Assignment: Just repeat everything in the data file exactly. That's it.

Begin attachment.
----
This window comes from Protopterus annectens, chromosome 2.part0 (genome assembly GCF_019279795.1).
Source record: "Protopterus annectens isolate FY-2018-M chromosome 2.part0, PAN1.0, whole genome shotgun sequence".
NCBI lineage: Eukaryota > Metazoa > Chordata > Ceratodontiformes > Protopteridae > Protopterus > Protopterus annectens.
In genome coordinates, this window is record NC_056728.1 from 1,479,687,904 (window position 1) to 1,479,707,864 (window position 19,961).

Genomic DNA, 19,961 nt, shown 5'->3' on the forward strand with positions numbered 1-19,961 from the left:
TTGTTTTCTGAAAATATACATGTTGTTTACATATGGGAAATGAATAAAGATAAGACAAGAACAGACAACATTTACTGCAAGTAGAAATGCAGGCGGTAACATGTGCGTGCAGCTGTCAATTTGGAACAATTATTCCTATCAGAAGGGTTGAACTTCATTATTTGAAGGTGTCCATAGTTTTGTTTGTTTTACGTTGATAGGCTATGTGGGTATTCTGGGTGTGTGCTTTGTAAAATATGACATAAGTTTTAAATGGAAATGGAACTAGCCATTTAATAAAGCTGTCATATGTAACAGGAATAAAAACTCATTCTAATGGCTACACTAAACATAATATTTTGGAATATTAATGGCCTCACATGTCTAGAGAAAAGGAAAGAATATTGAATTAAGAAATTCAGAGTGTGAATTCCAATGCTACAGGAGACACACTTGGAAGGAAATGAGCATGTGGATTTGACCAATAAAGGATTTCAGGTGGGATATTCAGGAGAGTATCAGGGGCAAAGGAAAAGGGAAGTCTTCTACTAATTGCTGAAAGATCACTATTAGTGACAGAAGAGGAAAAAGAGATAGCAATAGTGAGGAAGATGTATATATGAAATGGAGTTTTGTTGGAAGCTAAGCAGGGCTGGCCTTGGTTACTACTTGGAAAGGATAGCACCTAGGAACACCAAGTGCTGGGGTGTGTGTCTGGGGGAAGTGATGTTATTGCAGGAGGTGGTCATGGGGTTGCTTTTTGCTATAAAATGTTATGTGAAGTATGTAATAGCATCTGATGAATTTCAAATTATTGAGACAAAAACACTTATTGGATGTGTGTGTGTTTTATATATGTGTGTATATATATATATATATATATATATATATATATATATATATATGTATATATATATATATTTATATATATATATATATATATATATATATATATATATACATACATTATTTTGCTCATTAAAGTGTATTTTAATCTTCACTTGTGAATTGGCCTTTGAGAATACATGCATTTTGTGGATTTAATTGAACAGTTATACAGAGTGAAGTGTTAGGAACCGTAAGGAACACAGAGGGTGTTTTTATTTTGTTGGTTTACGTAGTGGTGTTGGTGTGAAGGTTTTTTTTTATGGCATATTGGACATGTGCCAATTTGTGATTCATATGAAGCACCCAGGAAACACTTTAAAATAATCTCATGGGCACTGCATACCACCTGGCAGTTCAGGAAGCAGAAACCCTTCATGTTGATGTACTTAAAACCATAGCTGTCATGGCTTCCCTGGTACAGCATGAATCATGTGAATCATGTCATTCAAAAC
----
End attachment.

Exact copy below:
This window comes from Protopterus annectens, chromosome 2.part0 (genome assembly GCF_019279795.1).
Source record: "Protopterus annectens isolate FY-2018-M chromosome 2.part0, PAN1.0, whole genome shotgun sequence".
NCBI lineage: Eukaryota > Metazoa > Chordata > Ceratodontiformes > Protopteridae > Protopterus > Protopterus annectens.
In genome coordinates, this window is record NC_056728.1 from 1,479,687,904 (window position 1) to 1,479,707,864 (window position 19,961).

Genomic DNA, 19,961 nt, shown 5'->3' on the forward strand with positions numbered 1-19,961 from the left:
TTGTTTTCTGAAAATATACATGTTGTTTACATATGGGAAATGAATAAAGATAAGACAAGAACAGACAACATTTACTGCAAGTAGAAATGCAGGCGGTAACATGTGCGTGCAGCTGTCAATTTGGAACAATTATTCCTATCAGAAGGGTTGAACTTCATTATTTGAAGGTGTCCATAGTTTTGTTTGTTTTACGTTGATAGGCTATGTGGGTATTCTGGGTGTGTGCTTTGTAAAATATGACATAAGTTTTAAATGGAAATGGAACTAGCCATTTAATAAAGCTGTCATATGTAACAGGAATAAAAACTCATTCTAATGGCTACACTAAACATAATATTTTGGAATATTAATGGCCTCACATGTCTAGAGAAAAGGAAAGAATATTGAATTAAGAAATTCAGAGTGTGAATTCCAATGCTACAGGAGACACACTTGGAAGGAAATGAGCATGTGGATTTGACCAATAAAGGATTTCAGGTGGGATATTCAGGAGAGTATCAGGGGCAAAGGAAAAGGGAAGTCTTCTACTAATTGCTGAAAGATCACTATTAGTGACAGAAGAGGAAAAAGAGATAGCAATAGTGAGGAAGATGTATATATGAAATGGAGTTTTGTTGGAAGCTAAGCAGGGCTGGCCTTGGTTACTACTTGGAAAGGATAGCACCTAGGAACACCAAGTGCTGGGGTGTGTGTCTGGGGGAAGTGATGTTATTGCAGGAGGTGGTCATGGGGTTGCTTTTTGCTATAAAATGTTATGTGAAGTATGTAATAGCATCTGATGAATTTCAAATTATTGAGACAAAAACACTTATTGGATGTGTGTGTGTTTTATATATGTGTGTATATATATATATATATATATATATATATATATATATATATATGTATATATATATATATTTATATATATATATATATATATATATATATATATATATACATACATTATTTTGCTCATTAAAGTGTATTTTAATCTTCACTTGTGAATTGGCCTTTGAGAATACATGCATTTTGTGGATTTAATTGAACAGTTATACAGAGTGAAGTGTTAGGAACCGTAAGGAACACAGAGGGTGTTTTTATTTTGTTGGTTTACGTAGTGGTGTTGGTGTGAAGGTTTTTTTTTATGGCATATTGGACATGTGCCAATTTGTGATTCATATGAAGCACCCAGGAAACACTTTAAAATAATCTCATGGGCACTGCATACCACCTGGCAGTTCAGGAAGCAGAAACCCTTCATGTTGATGTACTTAAAACCATAGCTGTCATGGCTTCCCTGGTACAGCATGAATCATGTGAATCATGTCATTCAAAAC